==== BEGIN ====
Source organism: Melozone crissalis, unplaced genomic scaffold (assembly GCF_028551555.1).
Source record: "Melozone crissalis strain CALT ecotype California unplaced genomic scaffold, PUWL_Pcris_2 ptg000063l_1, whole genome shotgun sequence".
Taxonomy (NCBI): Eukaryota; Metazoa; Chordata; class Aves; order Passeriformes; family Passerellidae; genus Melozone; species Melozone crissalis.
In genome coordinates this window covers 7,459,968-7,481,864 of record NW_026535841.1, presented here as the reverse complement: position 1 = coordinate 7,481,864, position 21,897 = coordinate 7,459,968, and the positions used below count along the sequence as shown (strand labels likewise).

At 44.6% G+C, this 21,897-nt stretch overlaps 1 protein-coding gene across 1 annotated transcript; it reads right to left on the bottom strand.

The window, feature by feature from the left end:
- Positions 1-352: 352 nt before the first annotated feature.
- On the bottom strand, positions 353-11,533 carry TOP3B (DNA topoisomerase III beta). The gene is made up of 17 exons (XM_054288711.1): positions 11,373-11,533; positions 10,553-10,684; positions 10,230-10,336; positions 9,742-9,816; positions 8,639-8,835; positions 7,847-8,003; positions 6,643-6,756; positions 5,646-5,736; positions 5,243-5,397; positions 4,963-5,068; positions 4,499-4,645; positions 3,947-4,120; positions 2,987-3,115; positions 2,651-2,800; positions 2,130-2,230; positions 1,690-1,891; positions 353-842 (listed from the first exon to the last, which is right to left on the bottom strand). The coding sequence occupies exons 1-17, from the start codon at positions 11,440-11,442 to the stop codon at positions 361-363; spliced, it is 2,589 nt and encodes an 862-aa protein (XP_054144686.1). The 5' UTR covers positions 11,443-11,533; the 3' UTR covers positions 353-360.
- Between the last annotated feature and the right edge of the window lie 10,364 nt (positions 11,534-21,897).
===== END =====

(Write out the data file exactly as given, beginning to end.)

Source organism: Melozone crissalis, unplaced genomic scaffold (assembly GCF_028551555.1).
Source record: "Melozone crissalis strain CALT ecotype California unplaced genomic scaffold, PUWL_Pcris_2 ptg000063l_1, whole genome shotgun sequence".
Taxonomy (NCBI): Eukaryota; Metazoa; Chordata; class Aves; order Passeriformes; family Passerellidae; genus Melozone; species Melozone crissalis.
In genome coordinates this window covers 7,459,968-7,481,864 of record NW_026535841.1, presented here as the reverse complement: position 1 = coordinate 7,481,864, position 21,897 = coordinate 7,459,968, and the positions used below count along the sequence as shown (strand labels likewise).

At 44.6% G+C, this 21,897-nt stretch overlaps 1 protein-coding gene across 1 annotated transcript; it reads right to left on the bottom strand.

The window, feature by feature from the left end:
- Positions 1-352: 352 nt before the first annotated feature.
- On the bottom strand, positions 353-11,533 carry TOP3B (DNA topoisomerase III beta). The gene is made up of 17 exons (XM_054288711.1): positions 11,373-11,533; positions 10,553-10,684; positions 10,230-10,336; positions 9,742-9,816; positions 8,639-8,835; positions 7,847-8,003; positions 6,643-6,756; positions 5,646-5,736; positions 5,243-5,397; positions 4,963-5,068; positions 4,499-4,645; positions 3,947-4,120; positions 2,987-3,115; positions 2,651-2,800; positions 2,130-2,230; positions 1,690-1,891; positions 353-842 (listed from the first exon to the last, which is right to left on the bottom strand). The coding sequence occupies exons 1-17, from the start codon at positions 11,440-11,442 to the stop codon at positions 361-363; spliced, it is 2,589 nt and encodes an 862-aa protein (XP_054144686.1). The 5' UTR covers positions 11,443-11,533; the 3' UTR covers positions 353-360.
- Between the last annotated feature and the right edge of the window lie 10,364 nt (positions 11,534-21,897).